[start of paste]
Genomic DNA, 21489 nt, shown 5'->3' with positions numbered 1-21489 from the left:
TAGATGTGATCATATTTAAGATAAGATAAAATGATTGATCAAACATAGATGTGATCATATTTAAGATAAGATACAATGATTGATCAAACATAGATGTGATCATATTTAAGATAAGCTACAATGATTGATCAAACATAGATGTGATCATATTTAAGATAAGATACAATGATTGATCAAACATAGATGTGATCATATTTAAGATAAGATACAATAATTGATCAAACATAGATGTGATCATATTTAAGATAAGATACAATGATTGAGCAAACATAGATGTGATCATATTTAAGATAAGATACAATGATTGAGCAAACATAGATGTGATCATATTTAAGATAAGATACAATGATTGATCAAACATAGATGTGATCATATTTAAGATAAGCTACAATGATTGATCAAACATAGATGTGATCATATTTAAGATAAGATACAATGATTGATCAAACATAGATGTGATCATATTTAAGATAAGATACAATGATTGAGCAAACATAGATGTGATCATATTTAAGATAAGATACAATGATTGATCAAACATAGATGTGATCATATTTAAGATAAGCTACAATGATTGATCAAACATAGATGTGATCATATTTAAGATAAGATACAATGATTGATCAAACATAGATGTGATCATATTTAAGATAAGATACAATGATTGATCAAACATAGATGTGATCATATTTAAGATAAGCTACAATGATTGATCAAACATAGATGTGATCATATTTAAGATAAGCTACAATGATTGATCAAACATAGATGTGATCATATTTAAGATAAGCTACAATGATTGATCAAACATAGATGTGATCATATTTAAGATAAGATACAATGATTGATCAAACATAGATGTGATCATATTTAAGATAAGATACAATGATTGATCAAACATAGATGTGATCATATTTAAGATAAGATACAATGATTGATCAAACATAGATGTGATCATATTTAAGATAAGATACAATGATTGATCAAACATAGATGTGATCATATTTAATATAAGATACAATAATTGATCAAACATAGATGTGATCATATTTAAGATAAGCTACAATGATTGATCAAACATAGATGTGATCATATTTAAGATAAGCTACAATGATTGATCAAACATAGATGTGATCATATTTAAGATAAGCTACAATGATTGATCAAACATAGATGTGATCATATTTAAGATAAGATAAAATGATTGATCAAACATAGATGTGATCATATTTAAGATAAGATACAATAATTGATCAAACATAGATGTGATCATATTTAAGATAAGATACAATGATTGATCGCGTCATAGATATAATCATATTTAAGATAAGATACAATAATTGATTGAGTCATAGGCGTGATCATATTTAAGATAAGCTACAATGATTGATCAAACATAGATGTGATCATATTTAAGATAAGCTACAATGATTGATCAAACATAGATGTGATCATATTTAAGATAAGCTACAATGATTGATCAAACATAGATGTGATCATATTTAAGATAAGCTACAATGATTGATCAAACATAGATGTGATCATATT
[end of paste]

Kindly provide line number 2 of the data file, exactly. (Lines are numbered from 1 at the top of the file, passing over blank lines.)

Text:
TAGATGTGATCATATTTAAGATAAGATAAAATGATTGATCAAACATAGATGTGATCATATTTAAGATAAGATACAATGATTGATCAAACATAGATGTGATCATATTTAAGATAAGCTACAATGATTGATCAAACATAGATGTGATCATATTTAAGATAAGATACAATGATTGATCAAACATAGATGTGATCATATTTAAGATAAGATACAATAATTGATCAAACATAGATGTGATCATATTTAAGATAAGATACAATGATTGAGCAAACATAGATGTGATCATATTTAAGATAAGATACAATGATTGAGCAAACATAGATGTGATCATATTTAAGATAAGATACAATGATTGATCAAACATAGATGTGATCATATTTAAGATAAGCTACAATGATTGATCAAACATAGATGTGATCATATTTAAGATAAGATACAATGATTGATCAAACATAGATGTGATCATATTTAAGATAAGATACAATGATTGAGCAAACATAGATGTGATCATATTTAAGATAAGATACAATGATTGATCAAACATAGATGTGATCATATTTAAGATAAGCTACAATGATTGATCAAACATAGATGTGATCATATTTAAGATAAGATACAATGATTGATCAAACATAGATGTGATCATATTTAAGATAAGATACAATGATTGATCAAACATAGATGTGATCATATTTAAGATAAGCTACAATGATTGATCAAACATAGATGTGATCATATTTAAGATAAGCTACAATGATTGATCAAACATAGATGTGATCATATTTAAGATAAGCTACAATGATTGATCAAACATAGATGTGATCATATTTAAGATAAGATACAATGATTGATCAAACATAGATGTGATCATATTTAAGATAAGATACAATGATTGATCAAACATAGATGTGATCATATTTAAGATAAGATACAATGATTGATCAAACATAGATGTGATCATATTTAAGATAAGATACAATGATTGATCAAACATAGATGTGATCATATTTAATATAAGATACAATAATTGATCAAACATAGATGTGATCATATTTAAGATAAGCTACAATGATTGATCAAACATAGATGTGATCATATTTAAGATAAGCTACAATGATTGATCAAACATAGATGTGATCATATTTAAGATAAGCTACAATGATTGATCAAACATAGATGTGATCATATTTAAGATAAGATAAAATGATTGATCAAACATAGATGTGATCATATTTAAGATAAGATACAATAATTGATCAAACATAGATGTGATCATATTTAAGATAAGATACAATGATTGATCGCGTCATAGATATAATCATATTTAAGATAAGATACAATAATTGATTGAGTCATAGGCGTGATCATATTTAAGATAAGCTACAATGATTGATCAAACATAGATGTGATCATATTTAAGATAAGCTACAATGATTGATCAAACATAGATGTGATCATATTTAAGATAAGCTACAATGATTGATCAAACATAGATGTGATCATATTTAAGATAAGCTACAATGATTGATCAAACATAGATGTGATCATATT